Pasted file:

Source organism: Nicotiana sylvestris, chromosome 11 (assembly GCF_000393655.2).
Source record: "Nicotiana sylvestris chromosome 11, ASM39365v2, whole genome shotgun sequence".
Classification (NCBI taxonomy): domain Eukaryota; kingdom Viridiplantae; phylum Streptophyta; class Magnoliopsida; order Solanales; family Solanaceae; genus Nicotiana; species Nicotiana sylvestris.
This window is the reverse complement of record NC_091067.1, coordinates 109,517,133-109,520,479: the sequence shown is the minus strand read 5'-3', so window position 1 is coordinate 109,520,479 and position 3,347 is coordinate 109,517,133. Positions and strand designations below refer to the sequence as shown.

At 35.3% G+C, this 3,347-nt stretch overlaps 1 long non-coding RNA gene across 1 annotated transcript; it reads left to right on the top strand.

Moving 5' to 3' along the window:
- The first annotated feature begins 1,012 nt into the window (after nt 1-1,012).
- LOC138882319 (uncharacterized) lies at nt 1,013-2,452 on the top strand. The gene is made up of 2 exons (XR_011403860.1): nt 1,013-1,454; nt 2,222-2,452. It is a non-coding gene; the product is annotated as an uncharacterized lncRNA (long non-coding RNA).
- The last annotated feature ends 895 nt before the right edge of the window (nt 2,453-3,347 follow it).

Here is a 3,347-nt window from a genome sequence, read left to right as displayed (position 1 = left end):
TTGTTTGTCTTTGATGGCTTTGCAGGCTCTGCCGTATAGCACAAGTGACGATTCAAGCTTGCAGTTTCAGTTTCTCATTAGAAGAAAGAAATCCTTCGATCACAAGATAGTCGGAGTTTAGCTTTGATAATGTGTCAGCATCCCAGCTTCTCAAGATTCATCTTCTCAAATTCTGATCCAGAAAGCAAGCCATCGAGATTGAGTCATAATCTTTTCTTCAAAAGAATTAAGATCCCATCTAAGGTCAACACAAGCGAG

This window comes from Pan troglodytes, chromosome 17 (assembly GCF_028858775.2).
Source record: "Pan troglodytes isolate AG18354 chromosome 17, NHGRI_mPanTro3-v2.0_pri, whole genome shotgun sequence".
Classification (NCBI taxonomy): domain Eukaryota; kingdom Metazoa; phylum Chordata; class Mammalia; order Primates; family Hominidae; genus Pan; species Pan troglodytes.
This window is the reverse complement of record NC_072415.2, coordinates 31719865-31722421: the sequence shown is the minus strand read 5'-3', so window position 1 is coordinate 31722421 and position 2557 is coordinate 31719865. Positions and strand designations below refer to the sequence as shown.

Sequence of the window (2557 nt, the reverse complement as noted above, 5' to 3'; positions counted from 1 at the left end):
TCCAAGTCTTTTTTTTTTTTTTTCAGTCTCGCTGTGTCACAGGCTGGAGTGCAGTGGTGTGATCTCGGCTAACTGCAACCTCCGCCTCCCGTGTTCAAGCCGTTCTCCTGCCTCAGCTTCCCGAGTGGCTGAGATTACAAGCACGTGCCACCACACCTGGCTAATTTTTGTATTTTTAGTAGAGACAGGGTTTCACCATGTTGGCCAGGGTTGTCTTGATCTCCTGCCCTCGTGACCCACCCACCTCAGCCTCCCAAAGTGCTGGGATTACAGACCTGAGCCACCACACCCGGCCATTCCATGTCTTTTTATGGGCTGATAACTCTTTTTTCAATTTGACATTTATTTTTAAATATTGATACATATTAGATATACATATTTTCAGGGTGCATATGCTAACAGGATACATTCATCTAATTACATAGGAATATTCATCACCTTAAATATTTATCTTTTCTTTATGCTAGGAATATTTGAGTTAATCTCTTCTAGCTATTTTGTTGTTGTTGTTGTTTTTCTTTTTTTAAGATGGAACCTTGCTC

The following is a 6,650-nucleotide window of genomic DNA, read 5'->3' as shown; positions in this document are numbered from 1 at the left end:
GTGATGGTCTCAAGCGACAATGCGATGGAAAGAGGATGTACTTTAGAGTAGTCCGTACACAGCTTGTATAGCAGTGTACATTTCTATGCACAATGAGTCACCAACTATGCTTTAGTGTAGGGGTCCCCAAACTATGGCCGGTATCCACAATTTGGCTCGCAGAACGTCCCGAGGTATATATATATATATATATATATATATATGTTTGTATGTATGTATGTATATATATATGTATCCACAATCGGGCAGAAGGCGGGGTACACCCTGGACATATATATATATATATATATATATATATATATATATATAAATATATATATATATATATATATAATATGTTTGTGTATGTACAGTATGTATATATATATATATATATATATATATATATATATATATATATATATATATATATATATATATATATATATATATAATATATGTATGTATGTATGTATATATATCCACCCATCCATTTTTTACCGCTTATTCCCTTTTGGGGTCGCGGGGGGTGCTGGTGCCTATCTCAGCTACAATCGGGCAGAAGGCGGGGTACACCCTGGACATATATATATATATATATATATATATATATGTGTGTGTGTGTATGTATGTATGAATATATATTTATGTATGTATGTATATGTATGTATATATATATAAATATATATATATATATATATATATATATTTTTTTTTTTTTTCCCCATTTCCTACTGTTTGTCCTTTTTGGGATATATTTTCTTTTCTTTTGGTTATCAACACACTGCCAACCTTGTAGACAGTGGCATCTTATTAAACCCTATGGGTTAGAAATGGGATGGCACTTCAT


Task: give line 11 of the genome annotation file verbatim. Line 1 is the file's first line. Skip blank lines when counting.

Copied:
TTGTTTGTCTTTGATGGCTTTGCAGGCTCTGCCGTATAGCACAAGTGACGATTCAAGCTTGCAGTTTCAGTTTCTCATTAGAAGAAAGAAATCCTTCGATCACAAGATAGTCGGAGTTTAGCTTTGATAATGTGTCAGCATCCCAGCTTCTCAAGATTCATCTTCTCAAATTCTGATCCAGAAAGCAAGCCATCGAGATTGAGTCATAATCTTTTCTTCAAAAGAATTAAGATCCCATCTAAGGTCAACACAAGCGAG